FOUNDER, STEP UP FOR STUDENTS, TAMPA
The epiphany a couple decades ago for Kirtley, a venture capitalist-turned-education activist, goes like this: The problem with public schools isn’t funding, parents or children’s backgrounds. Public schools are a government-run monopoly, and all such monopolies feature high costs and mediocre results. In higher education — or food stamps, for that matter — government provides assistance but the customer has choice. He determined to bring choice to public K-12.
First, he was philanthropic, offering 750 scholarships in 1998 through his Children’s Scholarship Fund. He had 12,500 low-income families apply for the $1,500. He got the Legislature to create a tax credit for corporations. What companies save on taxes, they donate to scholarship funds that allow children to attend the school of their parents’ choice. At last report, 33,000 children received scholarships. His Step Up For Students administers the scholarships. The voucher lobby is a power in Tallahassee.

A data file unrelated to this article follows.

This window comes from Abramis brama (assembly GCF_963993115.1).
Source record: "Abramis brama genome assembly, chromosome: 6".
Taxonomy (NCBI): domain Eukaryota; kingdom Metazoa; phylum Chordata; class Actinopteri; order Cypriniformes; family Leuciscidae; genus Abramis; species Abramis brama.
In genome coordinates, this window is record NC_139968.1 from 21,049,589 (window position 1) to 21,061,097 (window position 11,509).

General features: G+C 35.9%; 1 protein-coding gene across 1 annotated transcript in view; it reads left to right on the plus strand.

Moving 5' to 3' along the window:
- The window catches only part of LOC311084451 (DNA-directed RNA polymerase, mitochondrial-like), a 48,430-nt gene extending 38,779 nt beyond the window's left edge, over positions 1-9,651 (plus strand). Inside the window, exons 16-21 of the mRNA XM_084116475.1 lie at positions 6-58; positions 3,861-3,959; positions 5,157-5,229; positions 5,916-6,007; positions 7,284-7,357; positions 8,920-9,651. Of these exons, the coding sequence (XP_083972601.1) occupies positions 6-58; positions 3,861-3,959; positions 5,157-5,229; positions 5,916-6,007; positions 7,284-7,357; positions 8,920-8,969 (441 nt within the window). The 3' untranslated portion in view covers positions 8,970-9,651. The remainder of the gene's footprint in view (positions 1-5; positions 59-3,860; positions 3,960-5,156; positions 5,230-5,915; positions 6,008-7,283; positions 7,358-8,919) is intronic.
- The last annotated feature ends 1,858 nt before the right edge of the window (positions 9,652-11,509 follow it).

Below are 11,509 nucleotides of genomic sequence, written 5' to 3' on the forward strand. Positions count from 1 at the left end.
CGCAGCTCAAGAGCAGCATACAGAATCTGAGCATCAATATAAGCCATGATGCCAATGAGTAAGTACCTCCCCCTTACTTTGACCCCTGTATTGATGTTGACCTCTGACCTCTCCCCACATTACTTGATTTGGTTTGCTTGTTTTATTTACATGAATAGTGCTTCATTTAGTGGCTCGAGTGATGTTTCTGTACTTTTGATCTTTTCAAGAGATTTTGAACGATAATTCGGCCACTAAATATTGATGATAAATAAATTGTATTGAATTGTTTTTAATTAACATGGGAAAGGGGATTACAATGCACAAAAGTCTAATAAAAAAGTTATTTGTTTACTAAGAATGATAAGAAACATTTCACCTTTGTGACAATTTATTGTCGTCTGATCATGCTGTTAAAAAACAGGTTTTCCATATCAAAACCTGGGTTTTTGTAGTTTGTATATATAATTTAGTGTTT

A graduate of the University of Virginia whose family came to Florida from Iowa when he was 16, Kirtley co-founded two private equity funds in Tampa. His KLH Capital participates in management buyouts of mid-market companies.
His list of credits in school choice and affiliations with school choice groups is lengthy. He’s vice chair of the Alliance for School Choice and American Federation for Children PAC, which backs school choice candidates. He served on Gov. Ron DeSantis’ transition team and education advisory group.
“We are moving toward a new definition of public education in this state,” Kirtley said in a speech. “Raise taxpayer dollars and then have parents direct those dollars to different providers, and even different delivery methods, that best fit their individual students’ needs.”
“We want to ensure every student in Florida gets the education that prepares them for success for years to come.”